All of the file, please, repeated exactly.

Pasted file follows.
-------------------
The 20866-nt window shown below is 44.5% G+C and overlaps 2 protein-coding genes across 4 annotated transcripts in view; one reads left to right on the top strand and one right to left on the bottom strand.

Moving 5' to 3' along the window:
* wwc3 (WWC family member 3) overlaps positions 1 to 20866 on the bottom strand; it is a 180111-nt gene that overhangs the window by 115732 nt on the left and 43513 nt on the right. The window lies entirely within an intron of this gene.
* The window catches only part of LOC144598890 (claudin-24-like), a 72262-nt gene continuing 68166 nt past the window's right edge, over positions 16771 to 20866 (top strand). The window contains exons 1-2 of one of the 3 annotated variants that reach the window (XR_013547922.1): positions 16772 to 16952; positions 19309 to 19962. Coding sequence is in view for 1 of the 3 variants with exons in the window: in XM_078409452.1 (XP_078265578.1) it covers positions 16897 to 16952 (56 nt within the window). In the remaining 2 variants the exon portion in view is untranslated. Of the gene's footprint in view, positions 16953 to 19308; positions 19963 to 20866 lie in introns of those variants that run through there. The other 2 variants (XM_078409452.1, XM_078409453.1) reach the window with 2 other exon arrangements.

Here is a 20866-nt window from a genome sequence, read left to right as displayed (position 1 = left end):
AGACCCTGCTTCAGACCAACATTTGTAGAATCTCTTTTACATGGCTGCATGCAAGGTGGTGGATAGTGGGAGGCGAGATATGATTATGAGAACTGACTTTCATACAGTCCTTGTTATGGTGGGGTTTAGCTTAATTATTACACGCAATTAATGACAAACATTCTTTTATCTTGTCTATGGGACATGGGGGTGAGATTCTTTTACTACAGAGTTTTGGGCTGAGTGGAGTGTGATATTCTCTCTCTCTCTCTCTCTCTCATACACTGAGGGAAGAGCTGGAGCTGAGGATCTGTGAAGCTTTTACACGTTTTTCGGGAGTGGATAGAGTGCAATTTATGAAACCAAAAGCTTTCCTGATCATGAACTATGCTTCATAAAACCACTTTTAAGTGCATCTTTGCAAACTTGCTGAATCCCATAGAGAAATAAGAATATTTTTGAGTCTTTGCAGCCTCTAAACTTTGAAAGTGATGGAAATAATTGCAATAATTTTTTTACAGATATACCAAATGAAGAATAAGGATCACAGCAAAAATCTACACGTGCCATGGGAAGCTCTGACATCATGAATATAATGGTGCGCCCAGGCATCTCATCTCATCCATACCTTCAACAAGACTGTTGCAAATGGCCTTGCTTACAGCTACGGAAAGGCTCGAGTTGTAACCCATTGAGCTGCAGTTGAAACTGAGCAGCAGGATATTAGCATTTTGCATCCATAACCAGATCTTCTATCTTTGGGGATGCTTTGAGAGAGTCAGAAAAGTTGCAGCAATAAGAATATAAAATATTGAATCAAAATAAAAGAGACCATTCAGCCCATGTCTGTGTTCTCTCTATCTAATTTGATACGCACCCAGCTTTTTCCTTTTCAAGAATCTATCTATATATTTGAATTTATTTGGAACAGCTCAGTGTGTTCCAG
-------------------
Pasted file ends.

The 20866-nt window shown below is 44.5% G+C and overlaps 2 protein-coding genes across 4 annotated transcripts in view; one reads left to right on the top strand and one right to left on the bottom strand.

Moving 5' to 3' along the window:
* wwc3 (WWC family member 3) overlaps positions 1 to 20866 on the bottom strand; it is a 180111-nt gene that overhangs the window by 115732 nt on the left and 43513 nt on the right. The window lies entirely within an intron of this gene.
* The window catches only part of LOC144598890 (claudin-24-like), a 72262-nt gene continuing 68166 nt past the window's right edge, over positions 16771 to 20866 (top strand). The window contains exons 1-2 of one of the 3 annotated variants that reach the window (XR_013547922.1): positions 16772 to 16952; positions 19309 to 19962. Coding sequence is in view for 1 of the 3 variants with exons in the window: in XM_078409452.1 (XP_078265578.1) it covers positions 16897 to 16952 (56 nt within the window). In the remaining 2 variants the exon portion in view is untranslated. Of the gene's footprint in view, positions 16953 to 19308; positions 19963 to 20866 lie in introns of those variants that run through there. The other 2 variants (XM_078409452.1, XM_078409453.1) reach the window with 2 other exon arrangements.

Here is a 20866-nt window from a genome sequence, read left to right as displayed (position 1 = left end):
AGACCCTGCTTCAGACCAACATTTGTAGAATCTCTTTTACATGGCTGCATGCAAGGTGGTGGATAGTGGGAGGCGAGATATGATTATGAGAACTGACTTTCATACAGTCCTTGTTATGGTGGGGTTTAGCTTAATTATTACACGCAATTAATGACAAACATTCTTTTATCTTGTCTATGGGACATGGGGGTGAGATTCTTTTACTACAGAGTTTTGGGCTGAGTGGAGTGTGATATTCTCTCTCTCTCTCTCTCTCTCATACACTGAGGGAAGAGCTGGAGCTGAGGATCTGTGAAGCTTTTACACGTTTTTCGGGAGTGGATAGAGTGCAATTTATGAAACCAAAAGCTTTCCTGATCATGAACTATGCTTCATAAAACCACTTTTAAGTGCATCTTTGCAAACTTGCTGAATCCCATAGAGAAATAAGAATATTTTTGAGTCTTTGCAGCCTCTAAACTTTGAAAGTGATGGAAATAATTGCAATAATTTTTTTACAGATATACCAAATGAAGAATAAGGATCACAGCAAAAATCTACACGTGCCATGGGAAGCTCTGACATCATGAATATAATGGTGCGCCCAGGCATCTCATCTCATCCATACCTTCAACAAGACTGTTGCAAATGGCCTTGCTTACAGCTACGGAAAGGCTCGAGTTGTAACCCATTGAGCTGCAGTTGAAACTGAGCAGCAGGATATTAGCATTTTGCATCCATAACCAGATCTTCTATCTTTGGGGATGCTTTGAGAGAGTCAGAAAAGTTGCAGCAATAAGAATATAAAATATTGAATCAAAATAAAAGAGACCATTCAGCCCATGTCTGTGTTCTCTCTATCTAATTTGATACGCACCCAGCTTTTTCCTTTTCAAGAATCTATCTATATATTTGAATTTATTTGGAACAGCTCAGTGTGTTCCAG